PCSAS – Psychological Clinical Science Accreditation System
The Clinical Science Program at the University of California, Berkeley was accredited in 2013 by the Psychological Clinical Science Accreditation System (PCSAS). PCSAS was created to promote superior science-centered education and training in clinical psychology, to increase the quality and quantity of clinical scientists contributing to the advancement of public health, and to enhance the scientific knowledge base for mental and behavioral health care. The Berkeley program is deeply committed to these goals and proud to be one of the select group of programs accredited by PCSAS. To correspond with PCSAS, or for additional information: http://www.pcsas.org/
New Program Statement on Future Accreditation Plan (January 27, 2020)
The Clinical Science doctoral program at the University of California, Berkeley, provides students with the highest-quality training in the integration of science and practice. Reflecting this aspirational goal, the program has been accredited continuously by the American Psychological Association (APA) since 1948 and by the Psychological Clinical Science Accreditation System (PCSAS) since 2013. The staggering personal, social, and economic burdens of mental illness and related problems--and the difficulty of making progress in reducing these burdens--have created an increasing need for training clinical psychologists who have even more intensive clinical research training, greater experience working in interdisciplinary research teams, broader exposure to a range of clinical problems, and deeper knowledge in emerging fields (e.g., neuroscience and genetics).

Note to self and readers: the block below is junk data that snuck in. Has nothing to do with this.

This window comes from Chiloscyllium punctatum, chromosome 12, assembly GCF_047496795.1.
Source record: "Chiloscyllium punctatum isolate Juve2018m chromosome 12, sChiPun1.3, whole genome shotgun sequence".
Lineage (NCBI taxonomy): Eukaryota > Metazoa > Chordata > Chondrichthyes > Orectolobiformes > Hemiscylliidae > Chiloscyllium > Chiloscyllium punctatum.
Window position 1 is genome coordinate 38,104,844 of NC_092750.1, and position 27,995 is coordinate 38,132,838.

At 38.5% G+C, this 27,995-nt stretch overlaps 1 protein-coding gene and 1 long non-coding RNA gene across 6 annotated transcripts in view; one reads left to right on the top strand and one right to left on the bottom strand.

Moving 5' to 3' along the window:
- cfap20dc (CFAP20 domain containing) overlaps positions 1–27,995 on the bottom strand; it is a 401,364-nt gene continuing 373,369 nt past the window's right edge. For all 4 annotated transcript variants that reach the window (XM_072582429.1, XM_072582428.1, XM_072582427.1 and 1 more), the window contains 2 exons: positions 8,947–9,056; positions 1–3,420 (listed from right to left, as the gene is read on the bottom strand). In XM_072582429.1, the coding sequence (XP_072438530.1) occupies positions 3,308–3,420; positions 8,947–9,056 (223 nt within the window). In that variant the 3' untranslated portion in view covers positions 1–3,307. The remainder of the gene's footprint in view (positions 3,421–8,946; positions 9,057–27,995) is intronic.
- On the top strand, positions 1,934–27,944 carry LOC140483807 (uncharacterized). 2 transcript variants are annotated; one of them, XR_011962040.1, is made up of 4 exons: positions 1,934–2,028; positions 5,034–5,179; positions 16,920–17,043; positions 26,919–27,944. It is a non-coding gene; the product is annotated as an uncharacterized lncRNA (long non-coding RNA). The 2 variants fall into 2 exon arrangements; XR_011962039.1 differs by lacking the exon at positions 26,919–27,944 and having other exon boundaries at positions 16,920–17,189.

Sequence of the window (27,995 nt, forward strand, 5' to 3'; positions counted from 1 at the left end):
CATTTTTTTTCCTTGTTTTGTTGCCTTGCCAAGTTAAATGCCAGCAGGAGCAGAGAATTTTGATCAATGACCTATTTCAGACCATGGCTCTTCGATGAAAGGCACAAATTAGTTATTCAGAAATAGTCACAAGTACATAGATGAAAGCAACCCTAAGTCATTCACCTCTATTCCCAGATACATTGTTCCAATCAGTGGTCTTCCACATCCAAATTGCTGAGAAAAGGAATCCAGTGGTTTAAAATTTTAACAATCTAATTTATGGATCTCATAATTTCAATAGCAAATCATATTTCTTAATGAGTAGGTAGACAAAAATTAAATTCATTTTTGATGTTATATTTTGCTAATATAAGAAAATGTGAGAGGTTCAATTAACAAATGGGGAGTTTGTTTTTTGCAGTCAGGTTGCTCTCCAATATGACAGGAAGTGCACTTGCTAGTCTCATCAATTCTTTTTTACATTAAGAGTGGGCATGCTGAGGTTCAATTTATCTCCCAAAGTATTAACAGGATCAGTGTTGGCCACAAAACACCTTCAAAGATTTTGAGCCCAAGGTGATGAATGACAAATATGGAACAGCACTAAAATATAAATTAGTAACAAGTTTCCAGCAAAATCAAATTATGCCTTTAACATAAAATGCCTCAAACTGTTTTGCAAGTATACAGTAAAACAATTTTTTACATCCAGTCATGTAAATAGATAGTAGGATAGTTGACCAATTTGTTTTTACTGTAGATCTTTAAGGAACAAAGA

The Clinical Science program at the University of California, Berkeley is committed to training clinical psychologists who are prepared to make significant contributions to basic research on mental illness and well-being; to the development, evaluation, delivery, and dissemination of new assessments and treatments to diverse populations; and to reducing the burden of mental illness and related problems in living. Increasingly, we view the evolving curricular and other demands associated with APA accreditation as inconsistent with this approach to training. We are currently accredited by APA and PCSAS through 2023. After careful deliberation and discussion, the Clinical Science faculty has come to the decision as a group that it is our intention to not seek accreditation by APA after our current APA accreditation expires in 2023. We will continue to maintain our PCSAS accreditation.
Applicants to our program may have concerns about the implications of these changes for professional training, licensure, and employment. Our program will remain committed to training students who are among the field’s best clinical psychologists, fully prepared for positions at the forefront of modern clinical science and practice. In service of this goal, we will continue to maintain our in-house Psychology Clinic and the Center for Assessment, which play a central role in providing clinical training for our students, house numerous clinical research projects, and provide high-quality, evidence-based clinical services to the Berkeley community. Further, our graduates will still be eligible for professional licensure in states that recognize PCSAS and/or do not require APA accreditation (currently California, New York, Illinois, Delaware, Missouri, and New Mexico, and under consideration in a number of other states) after meeting other state-specific requirements.